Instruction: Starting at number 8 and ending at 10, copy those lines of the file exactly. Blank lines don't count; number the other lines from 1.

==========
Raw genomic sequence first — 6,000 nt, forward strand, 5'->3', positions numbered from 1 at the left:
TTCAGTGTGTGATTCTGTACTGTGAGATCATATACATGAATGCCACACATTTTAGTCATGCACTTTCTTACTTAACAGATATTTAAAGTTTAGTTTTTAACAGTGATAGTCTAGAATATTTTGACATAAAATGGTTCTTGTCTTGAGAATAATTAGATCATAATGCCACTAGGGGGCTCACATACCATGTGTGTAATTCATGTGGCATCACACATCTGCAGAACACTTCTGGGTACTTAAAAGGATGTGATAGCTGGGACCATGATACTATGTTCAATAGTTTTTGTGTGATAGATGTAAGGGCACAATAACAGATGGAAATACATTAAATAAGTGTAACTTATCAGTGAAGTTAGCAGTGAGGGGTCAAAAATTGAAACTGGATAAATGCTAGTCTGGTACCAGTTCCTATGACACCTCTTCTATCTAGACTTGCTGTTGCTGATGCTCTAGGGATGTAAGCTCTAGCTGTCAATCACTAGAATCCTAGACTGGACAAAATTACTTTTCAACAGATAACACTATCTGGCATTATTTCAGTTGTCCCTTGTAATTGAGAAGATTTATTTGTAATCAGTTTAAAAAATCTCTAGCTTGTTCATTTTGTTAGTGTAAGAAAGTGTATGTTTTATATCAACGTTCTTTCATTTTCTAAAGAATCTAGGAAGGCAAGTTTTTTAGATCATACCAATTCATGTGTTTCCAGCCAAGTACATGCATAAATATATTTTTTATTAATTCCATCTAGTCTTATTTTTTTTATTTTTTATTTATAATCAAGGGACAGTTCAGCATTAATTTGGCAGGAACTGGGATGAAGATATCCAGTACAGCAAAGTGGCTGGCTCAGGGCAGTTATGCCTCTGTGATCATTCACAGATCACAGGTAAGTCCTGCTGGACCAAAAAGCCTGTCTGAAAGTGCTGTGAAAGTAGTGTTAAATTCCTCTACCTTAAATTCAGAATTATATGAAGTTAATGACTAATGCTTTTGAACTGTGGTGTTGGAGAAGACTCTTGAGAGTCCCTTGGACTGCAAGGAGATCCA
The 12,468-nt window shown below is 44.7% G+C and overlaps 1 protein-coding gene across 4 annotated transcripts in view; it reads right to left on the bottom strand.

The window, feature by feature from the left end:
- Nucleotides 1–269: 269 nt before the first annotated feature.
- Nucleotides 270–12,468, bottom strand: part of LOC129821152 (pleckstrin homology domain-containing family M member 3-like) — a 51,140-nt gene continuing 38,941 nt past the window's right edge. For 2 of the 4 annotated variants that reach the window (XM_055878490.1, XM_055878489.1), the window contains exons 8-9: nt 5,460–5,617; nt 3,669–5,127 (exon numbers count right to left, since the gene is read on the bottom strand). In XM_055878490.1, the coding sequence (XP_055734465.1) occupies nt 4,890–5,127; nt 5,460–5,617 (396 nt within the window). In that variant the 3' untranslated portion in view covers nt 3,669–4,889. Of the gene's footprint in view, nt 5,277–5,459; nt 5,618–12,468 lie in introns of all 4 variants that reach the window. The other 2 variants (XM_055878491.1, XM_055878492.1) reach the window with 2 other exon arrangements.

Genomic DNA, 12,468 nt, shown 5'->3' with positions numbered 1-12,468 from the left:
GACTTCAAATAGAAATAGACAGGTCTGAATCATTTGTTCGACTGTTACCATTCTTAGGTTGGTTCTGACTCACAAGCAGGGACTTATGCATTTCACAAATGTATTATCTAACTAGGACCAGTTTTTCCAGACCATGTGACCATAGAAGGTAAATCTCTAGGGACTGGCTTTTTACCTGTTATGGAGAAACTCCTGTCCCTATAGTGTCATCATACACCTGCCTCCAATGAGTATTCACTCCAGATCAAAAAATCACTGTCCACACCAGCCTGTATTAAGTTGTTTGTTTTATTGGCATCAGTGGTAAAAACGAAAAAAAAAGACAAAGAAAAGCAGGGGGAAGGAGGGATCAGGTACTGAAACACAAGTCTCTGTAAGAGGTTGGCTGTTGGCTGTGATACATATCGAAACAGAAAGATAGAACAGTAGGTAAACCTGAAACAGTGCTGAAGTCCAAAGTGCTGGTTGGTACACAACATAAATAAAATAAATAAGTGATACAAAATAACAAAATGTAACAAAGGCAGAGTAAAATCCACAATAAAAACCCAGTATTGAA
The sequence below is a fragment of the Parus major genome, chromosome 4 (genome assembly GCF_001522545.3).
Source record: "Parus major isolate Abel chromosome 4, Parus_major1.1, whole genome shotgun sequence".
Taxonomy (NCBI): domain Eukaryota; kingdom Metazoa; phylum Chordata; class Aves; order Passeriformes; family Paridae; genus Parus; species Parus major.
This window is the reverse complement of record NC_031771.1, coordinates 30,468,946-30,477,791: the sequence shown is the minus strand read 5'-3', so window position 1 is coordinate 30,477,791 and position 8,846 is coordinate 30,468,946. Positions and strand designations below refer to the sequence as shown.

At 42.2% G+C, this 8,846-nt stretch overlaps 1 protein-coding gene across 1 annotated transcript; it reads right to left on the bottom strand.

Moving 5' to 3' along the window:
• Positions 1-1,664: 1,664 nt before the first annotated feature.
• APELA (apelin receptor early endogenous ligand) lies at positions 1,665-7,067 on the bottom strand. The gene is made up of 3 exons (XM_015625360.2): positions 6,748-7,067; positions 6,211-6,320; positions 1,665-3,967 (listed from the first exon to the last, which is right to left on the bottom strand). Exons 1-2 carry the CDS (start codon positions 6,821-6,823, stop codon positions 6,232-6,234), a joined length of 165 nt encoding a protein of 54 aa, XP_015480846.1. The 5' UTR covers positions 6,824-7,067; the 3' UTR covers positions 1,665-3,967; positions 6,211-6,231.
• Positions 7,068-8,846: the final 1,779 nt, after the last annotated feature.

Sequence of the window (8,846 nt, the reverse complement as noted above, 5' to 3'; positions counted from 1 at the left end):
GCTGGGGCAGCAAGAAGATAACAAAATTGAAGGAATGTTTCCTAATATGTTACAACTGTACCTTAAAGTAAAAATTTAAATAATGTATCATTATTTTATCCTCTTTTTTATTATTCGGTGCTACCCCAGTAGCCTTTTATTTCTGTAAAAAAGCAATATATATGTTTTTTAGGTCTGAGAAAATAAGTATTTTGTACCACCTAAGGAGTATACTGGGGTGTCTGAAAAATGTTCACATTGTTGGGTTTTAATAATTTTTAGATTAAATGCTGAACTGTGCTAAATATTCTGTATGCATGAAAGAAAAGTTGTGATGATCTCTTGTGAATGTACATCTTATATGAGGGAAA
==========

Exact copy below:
GACTTCAAATAGAAATAGACAGGTCTGAATCATTTGTTCGACTGTTACCATTCTTAGGTTGGTTCTGACTCACAAGCAGGGACTTATGCATTTCACAAATGTATTATCTAACTAGGACCAGTTTTTCCAGACCATGTGACCATAGAAGGTAAATCTCTAGGGACTGGCTTTTTACCTGTTATGGAGAAACTCCTGTCCCTATAGTGTCATCATACACCTGCCTCCAATGAGTATTCACTCCAGATCAAAAAATCACTGTCCACACCAGCCTGTATTAAGTTGTTTGTTTTATTGGCATCAGTGGTAAAAACGAAAAAAAAAGACAAAGAAAAGCAGGGGGAAGGAGGGATCAGGTACTGAAACACAAGTCTCTGTAAGAGGTTGGCTGTTGGCTGTGATACATATCGAAACAGAAAGATAGAACAGTAGGTAAACCTGAAACAGTGCTGAAGTCCAAAGTGCTGGTTGGTACACAACATAAATAAAATAAATAAGTGATACAAAATAACAAAATGTAACAAAGGCAGAGTAAAATCCACAATAAAAACCCAGTATTGAA
The sequence below is a fragment of the Parus major genome, chromosome 4 (genome assembly GCF_001522545.3).
Source record: "Parus major isolate Abel chromosome 4, Parus_major1.1, whole genome shotgun sequence".